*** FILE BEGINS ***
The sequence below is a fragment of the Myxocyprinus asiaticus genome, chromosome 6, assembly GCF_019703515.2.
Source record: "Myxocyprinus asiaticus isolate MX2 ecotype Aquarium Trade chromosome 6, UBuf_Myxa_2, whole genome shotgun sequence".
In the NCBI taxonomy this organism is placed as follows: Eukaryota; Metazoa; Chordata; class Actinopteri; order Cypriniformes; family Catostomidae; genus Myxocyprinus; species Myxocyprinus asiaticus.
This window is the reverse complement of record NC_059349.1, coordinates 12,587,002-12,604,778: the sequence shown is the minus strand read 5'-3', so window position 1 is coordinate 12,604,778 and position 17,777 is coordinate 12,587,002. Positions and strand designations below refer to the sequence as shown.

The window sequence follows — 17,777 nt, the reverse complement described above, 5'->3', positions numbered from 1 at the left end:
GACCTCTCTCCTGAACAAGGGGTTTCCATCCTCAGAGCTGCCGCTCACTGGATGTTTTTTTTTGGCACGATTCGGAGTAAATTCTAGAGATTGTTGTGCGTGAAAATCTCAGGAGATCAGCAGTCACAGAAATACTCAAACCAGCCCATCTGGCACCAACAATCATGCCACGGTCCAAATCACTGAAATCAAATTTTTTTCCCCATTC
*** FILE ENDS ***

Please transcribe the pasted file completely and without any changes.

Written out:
The sequence below is a fragment of the Myxocyprinus asiaticus genome, chromosome 6, assembly GCF_019703515.2.
Source record: "Myxocyprinus asiaticus isolate MX2 ecotype Aquarium Trade chromosome 6, UBuf_Myxa_2, whole genome shotgun sequence".
In the NCBI taxonomy this organism is placed as follows: Eukaryota; Metazoa; Chordata; class Actinopteri; order Cypriniformes; family Catostomidae; genus Myxocyprinus; species Myxocyprinus asiaticus.
This window is the reverse complement of record NC_059349.1, coordinates 12,587,002-12,604,778: the sequence shown is the minus strand read 5'-3', so window position 1 is coordinate 12,604,778 and position 17,777 is coordinate 12,587,002. Positions and strand designations below refer to the sequence as shown.

The window sequence follows — 17,777 nt, the reverse complement described above, 5'->3', positions numbered from 1 at the left end:
GACCTCTCTCCTGAACAAGGGGTTTCCATCCTCAGAGCTGCCGCTCACTGGATGTTTTTTTTTGGCACGATTCGGAGTAAATTCTAGAGATTGTTGTGCGTGAAAATCTCAGGAGATCAGCAGTCACAGAAATACTCAAACCAGCCCATCTGGCACCAACAATCATGCCACGGTCCAAATCACTGAAATCAAATTTTTTTCCCCATTC